With its loving portrayal of what it means to be a sister balanced by some impressively Hitchcockian twists, “Sister” should appeal to fans of the character-driven mysteries of Kate Atkinson and Tana French.

"Pigeon English" by Stephen Kelman

3. “Pigeon English,” by Stephen Kelman

Since Nancy Drew and the Hardy Boys, there have been certain rules observed when children play detective. Stephen Kelman throws them all out in his debut novel, “Pigeon English” (which last month landed on the Booker Prize longlist).

A teenaged boy in his housing project has been knifed, and 11-year-old Harrison Upoku and his friend, Dean, are determined to track down the killer, just like on “C.S.I.”

“Dean’s the brains because he’s seen all the shows,” Harri explains.

The two lift fingerprints using Scotch tape and stake out local eateries with Harri’s camouflage binoculars. Their investigation gets a dangerous boost when Harri sees someone disposing of what looks like the murder weapon.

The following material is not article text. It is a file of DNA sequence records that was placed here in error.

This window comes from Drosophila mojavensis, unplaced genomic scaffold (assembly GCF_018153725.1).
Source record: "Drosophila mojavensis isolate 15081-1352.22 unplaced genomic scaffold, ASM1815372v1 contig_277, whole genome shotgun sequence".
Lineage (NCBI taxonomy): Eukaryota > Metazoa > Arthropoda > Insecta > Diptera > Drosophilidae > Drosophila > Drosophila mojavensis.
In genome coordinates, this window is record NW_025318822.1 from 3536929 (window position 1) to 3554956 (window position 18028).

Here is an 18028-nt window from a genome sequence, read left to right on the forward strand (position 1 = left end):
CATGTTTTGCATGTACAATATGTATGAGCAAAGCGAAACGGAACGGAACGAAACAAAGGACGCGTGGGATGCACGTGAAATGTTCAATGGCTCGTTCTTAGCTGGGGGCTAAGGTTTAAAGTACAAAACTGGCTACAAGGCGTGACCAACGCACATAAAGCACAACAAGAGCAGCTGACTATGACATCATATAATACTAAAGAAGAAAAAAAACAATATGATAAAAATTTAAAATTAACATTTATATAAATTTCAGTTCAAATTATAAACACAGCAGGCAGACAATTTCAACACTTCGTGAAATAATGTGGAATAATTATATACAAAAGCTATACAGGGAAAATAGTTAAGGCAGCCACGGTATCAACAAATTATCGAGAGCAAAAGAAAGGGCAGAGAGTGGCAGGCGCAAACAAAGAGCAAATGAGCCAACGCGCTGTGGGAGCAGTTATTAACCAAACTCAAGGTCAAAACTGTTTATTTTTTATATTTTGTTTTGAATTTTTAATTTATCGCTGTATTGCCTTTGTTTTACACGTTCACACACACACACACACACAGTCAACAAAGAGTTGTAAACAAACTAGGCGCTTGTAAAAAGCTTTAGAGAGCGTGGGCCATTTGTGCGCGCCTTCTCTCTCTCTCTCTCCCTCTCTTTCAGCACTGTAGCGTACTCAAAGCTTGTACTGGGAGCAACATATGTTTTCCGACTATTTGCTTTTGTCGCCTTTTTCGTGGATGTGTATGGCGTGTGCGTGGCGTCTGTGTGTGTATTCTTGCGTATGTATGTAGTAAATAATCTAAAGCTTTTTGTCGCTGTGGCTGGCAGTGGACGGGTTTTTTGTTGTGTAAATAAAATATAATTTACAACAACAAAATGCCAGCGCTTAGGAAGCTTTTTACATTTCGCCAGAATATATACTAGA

Kelman, whose bio says he grew up on a council estate, based his acclaimed debut novel on the Damilola Taylor tragedy in Great Britain.

The mystery is secondary to the pleasures of listening to Harri as he prattles on winningly in a mix of street slang and Ghanaian expressions about everything from gummy candy (the cola bottles are the best) to his baby sister, who stayed behind in Ghana with their father and grandmom.

As he and his older sister, Lydia, try to navigate the rules of the giant concrete world where they’ve landed, populated by gangs, drug dealers, alcoholics, and petty thieves, Harri helpfully plays tour guide for the reader.

“In England there’s a hell of different words for everything. It’s for if you forget one, there’s always another one left over. It’s very helpful.”

Kelman does make a few missteps — most notably a “guardian pigeon” conceit that is wincingly off-key (and helpfully in italics, for readers who wish to avoid the pretentious portentousness).

More riveting is the violence surrounding Harri that he only half comprehends, as he, Lydia, their aunt and mother get sucked into a world of moral compromise.